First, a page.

When Ten Network chief executive Hamish McLennan fronted an investor briefing on Wednesday afternoon to make his pitch on the future of the struggling broadcaster, the last thing he needed was a report on another round of cost-cutting at the network.
It might go some way to explaining why the company denied the Fairfax Media report that quoted McLennan saying the initiative, dubbed the "Cost Out Program", began six weeks ago.
The truth is, it may not be seen as bad news by investors, who are very awake to other bad news at Ten. The network's much-anticipated morning show, Wake Up, has halved its audience since launching last week. It now has fewer viewers than its predecessor, Breakfast, which was axed this time last year due to poor ratings.
It highlights the risk to investors of watching Ten throw money at shows that may not rate. And disasters such as Wake Up are not the only issue. As one rival put it recently, Ten's audiences are so low it is effectively programming in space. Even its good programs are failing to gain traction because the network has fallen behind even the ABC as priority viewing.
"No matter what they put to air, they are always the third or fourth-choice channel," Fusion Media's Steve Allen said.
A big part of this problem was Ten's failure to bag any first-tier sporting events such as AFL and rugby league, which, though expensive, would have brought in guaranteed audiences.
Ten is now gambling on the attraction of cricket's Big Bash league, and one-off events like the Winter Olympics and Commonwealth Games.
The network is now at a juncture where it has to invest heavily in future programming - adding about $100 million to its television costs this year - when its ad share, and revenue, are at rock bottom.
It has forced the company to seek debt guarantees from three of its billionaire shareholders, Lachlan Murdoch, James Packer and Bruce Gordon, to enable it to get a $200 million "covenant lite" loan to allow the media group its big gamble on programming this year.
It won't come cheap. And not just due to the fact that, if Ten continues to perform badly, the billionaire guarantors could end up with security over all of Ten's assets.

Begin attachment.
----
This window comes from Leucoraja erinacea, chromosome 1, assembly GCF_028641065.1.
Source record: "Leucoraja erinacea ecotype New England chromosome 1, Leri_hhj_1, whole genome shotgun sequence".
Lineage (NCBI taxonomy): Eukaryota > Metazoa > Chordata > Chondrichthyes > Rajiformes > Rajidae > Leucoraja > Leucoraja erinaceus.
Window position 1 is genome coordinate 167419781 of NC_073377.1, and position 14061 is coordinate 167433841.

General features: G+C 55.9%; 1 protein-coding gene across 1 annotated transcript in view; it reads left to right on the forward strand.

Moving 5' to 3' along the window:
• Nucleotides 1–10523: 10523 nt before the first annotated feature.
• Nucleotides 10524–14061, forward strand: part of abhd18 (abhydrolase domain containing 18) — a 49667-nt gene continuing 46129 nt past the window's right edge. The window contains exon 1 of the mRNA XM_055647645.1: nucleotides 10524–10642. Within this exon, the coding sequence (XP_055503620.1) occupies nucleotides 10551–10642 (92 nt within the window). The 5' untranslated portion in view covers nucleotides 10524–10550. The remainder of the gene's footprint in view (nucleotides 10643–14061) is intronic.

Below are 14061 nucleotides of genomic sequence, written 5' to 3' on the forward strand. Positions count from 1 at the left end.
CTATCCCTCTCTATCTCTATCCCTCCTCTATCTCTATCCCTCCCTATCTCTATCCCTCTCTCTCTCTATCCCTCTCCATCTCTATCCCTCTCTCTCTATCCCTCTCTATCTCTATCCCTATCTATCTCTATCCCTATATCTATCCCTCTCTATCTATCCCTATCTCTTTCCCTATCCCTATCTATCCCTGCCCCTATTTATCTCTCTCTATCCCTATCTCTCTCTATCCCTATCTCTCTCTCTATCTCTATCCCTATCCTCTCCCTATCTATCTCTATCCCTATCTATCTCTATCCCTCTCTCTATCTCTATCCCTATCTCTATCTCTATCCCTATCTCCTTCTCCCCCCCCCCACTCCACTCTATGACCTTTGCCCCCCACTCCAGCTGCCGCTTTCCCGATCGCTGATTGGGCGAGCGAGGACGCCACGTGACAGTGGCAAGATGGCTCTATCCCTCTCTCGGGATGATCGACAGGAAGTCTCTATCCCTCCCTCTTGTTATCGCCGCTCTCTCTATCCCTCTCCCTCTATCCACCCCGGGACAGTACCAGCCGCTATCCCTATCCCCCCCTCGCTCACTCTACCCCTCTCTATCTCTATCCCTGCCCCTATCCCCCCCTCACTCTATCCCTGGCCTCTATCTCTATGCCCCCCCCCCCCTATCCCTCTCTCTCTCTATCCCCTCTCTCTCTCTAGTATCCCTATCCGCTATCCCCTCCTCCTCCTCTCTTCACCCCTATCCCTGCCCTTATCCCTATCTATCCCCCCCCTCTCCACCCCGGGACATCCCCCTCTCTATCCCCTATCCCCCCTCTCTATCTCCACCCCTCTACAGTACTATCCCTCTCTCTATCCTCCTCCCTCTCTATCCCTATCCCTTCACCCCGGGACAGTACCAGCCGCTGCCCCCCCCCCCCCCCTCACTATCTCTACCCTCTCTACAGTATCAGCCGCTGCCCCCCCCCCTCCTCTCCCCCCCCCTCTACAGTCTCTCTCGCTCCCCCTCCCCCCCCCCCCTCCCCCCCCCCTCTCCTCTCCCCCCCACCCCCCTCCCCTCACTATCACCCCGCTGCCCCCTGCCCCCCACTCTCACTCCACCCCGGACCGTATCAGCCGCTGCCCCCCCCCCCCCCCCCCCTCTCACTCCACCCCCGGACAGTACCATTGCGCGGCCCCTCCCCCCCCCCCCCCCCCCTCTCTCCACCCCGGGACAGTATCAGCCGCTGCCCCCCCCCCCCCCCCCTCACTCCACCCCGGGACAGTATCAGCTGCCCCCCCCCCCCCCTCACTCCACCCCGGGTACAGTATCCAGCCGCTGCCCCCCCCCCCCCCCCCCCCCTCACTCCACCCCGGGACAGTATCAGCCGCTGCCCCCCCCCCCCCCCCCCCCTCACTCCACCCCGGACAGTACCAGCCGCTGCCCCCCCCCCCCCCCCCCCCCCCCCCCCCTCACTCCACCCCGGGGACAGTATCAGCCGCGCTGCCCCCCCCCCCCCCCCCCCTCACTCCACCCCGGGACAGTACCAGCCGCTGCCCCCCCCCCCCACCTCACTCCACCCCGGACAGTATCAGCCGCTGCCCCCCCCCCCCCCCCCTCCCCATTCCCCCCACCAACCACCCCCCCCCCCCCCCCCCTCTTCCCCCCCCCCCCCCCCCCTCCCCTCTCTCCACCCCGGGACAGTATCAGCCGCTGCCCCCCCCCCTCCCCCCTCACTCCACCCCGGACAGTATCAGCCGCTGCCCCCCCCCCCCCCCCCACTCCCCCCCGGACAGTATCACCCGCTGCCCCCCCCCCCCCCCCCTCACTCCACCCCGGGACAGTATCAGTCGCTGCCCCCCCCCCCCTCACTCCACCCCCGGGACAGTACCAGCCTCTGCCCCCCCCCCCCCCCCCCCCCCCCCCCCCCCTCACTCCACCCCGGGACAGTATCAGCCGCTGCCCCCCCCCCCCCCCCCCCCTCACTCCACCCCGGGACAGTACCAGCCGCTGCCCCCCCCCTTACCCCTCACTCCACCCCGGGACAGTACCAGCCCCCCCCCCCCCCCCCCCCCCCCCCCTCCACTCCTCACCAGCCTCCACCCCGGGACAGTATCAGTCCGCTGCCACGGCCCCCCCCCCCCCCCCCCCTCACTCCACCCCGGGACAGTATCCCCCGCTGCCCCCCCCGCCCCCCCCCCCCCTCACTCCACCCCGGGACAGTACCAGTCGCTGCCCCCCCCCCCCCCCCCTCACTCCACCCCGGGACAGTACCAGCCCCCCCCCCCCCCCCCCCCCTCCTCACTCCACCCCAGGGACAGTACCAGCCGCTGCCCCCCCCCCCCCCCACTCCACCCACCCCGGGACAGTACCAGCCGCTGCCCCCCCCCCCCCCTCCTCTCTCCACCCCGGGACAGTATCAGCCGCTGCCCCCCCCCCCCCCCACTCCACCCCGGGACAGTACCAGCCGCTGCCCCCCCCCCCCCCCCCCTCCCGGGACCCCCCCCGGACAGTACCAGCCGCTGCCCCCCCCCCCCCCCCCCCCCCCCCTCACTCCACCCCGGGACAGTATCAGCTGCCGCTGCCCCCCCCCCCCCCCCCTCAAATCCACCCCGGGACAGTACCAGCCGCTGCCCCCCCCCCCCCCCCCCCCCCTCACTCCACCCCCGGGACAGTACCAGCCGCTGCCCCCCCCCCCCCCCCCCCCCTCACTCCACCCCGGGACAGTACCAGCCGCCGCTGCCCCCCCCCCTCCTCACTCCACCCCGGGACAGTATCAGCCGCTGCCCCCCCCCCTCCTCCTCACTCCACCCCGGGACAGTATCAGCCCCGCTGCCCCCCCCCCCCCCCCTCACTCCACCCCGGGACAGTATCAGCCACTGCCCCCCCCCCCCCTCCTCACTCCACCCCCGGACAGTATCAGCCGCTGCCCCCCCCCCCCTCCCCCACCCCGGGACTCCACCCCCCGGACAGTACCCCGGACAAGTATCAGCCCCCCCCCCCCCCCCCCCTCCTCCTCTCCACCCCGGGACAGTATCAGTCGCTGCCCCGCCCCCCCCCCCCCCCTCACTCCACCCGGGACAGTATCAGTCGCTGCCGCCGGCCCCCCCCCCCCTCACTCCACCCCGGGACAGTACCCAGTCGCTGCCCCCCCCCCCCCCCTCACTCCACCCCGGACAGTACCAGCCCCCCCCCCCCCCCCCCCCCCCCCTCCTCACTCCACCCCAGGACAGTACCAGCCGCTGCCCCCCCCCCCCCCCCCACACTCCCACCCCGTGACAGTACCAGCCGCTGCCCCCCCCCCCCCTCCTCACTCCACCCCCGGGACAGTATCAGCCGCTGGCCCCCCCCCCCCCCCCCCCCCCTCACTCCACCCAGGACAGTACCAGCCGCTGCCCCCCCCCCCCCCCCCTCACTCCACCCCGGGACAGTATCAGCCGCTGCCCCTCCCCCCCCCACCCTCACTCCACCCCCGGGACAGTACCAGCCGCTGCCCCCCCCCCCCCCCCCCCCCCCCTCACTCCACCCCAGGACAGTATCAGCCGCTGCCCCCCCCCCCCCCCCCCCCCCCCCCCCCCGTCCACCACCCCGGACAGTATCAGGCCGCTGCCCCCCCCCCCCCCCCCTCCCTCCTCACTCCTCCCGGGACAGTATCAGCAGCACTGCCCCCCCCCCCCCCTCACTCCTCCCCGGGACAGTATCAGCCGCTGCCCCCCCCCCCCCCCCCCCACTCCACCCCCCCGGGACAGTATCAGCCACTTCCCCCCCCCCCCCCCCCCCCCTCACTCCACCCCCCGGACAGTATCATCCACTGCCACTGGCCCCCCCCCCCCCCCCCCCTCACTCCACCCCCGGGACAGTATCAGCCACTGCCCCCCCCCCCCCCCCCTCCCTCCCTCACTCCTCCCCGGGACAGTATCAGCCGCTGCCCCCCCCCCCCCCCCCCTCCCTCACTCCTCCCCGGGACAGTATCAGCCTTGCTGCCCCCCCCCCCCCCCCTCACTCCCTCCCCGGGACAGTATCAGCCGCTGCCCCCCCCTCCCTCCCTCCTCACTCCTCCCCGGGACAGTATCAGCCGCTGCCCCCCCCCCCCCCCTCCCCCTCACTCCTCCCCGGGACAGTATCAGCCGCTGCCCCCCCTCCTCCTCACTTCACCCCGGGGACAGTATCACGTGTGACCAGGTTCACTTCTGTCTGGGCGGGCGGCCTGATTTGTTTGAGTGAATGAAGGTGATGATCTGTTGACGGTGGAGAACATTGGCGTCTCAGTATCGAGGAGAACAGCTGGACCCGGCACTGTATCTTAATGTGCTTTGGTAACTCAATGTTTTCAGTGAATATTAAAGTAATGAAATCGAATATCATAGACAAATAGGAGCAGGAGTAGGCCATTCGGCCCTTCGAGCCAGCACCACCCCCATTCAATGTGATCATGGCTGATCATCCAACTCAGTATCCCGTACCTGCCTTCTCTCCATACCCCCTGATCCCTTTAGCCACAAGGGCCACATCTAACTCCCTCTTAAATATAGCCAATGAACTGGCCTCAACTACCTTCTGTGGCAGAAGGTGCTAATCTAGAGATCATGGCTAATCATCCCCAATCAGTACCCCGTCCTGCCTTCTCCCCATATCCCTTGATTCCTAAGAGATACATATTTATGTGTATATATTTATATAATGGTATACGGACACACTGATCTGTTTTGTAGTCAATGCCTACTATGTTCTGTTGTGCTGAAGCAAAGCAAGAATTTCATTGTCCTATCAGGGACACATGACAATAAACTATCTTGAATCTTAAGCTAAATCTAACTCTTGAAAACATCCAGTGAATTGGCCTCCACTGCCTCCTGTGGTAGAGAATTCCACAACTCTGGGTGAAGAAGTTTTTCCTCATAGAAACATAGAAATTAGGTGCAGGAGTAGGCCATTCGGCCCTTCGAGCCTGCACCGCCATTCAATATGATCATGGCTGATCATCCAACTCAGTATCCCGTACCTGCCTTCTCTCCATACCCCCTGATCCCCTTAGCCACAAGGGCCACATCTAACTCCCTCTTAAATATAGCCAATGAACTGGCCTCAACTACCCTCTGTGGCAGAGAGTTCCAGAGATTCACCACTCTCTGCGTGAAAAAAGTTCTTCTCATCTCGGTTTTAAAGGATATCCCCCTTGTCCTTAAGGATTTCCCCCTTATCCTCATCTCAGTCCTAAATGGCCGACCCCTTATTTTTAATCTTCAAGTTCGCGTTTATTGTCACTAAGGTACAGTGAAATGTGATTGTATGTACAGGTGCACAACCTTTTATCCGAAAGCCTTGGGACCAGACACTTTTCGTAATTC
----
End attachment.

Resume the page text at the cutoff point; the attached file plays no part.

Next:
This level of investment, plus weak ad revenue share, means the company may lose money again this year.
UBS said Ten's ability to bounce back from a record-low audience share will be severely impeded by its lack of top-tier sports. The broker is expecting its ad revenue share to recover to 22.5 per cent in 2014 from its current level, which may be barely above 20 per cent.
The competitive landscape is not expected to get any easier.
Seven reported this week that it is on track to repeat last year's record performance and capture more than 40 per cent of the metro television market's $3 billion of ad revenue. Nine will hit the ground running when it relists as a public company next month, with plans to compete heavily for market share against Seven.
If there is any solace for Ten investors it comes from Seven West Media's chairman, Kerry Stokes, who said this week that the commercial television market was vibrant enough for all three players to prosper.
"Most people have underestimated the value of the broadcast platform," he said after Seven West's shareholder meeting. "Free-to-air is a very strong medium with a strong future, we are in more difficult times - as all media is - but broadcasting is a very strong platform, and I think people will do well whichever company they are interested in."
These are not empty words from Stokes. Through various Seven entities he has a 2.4 per cent stake in Ten.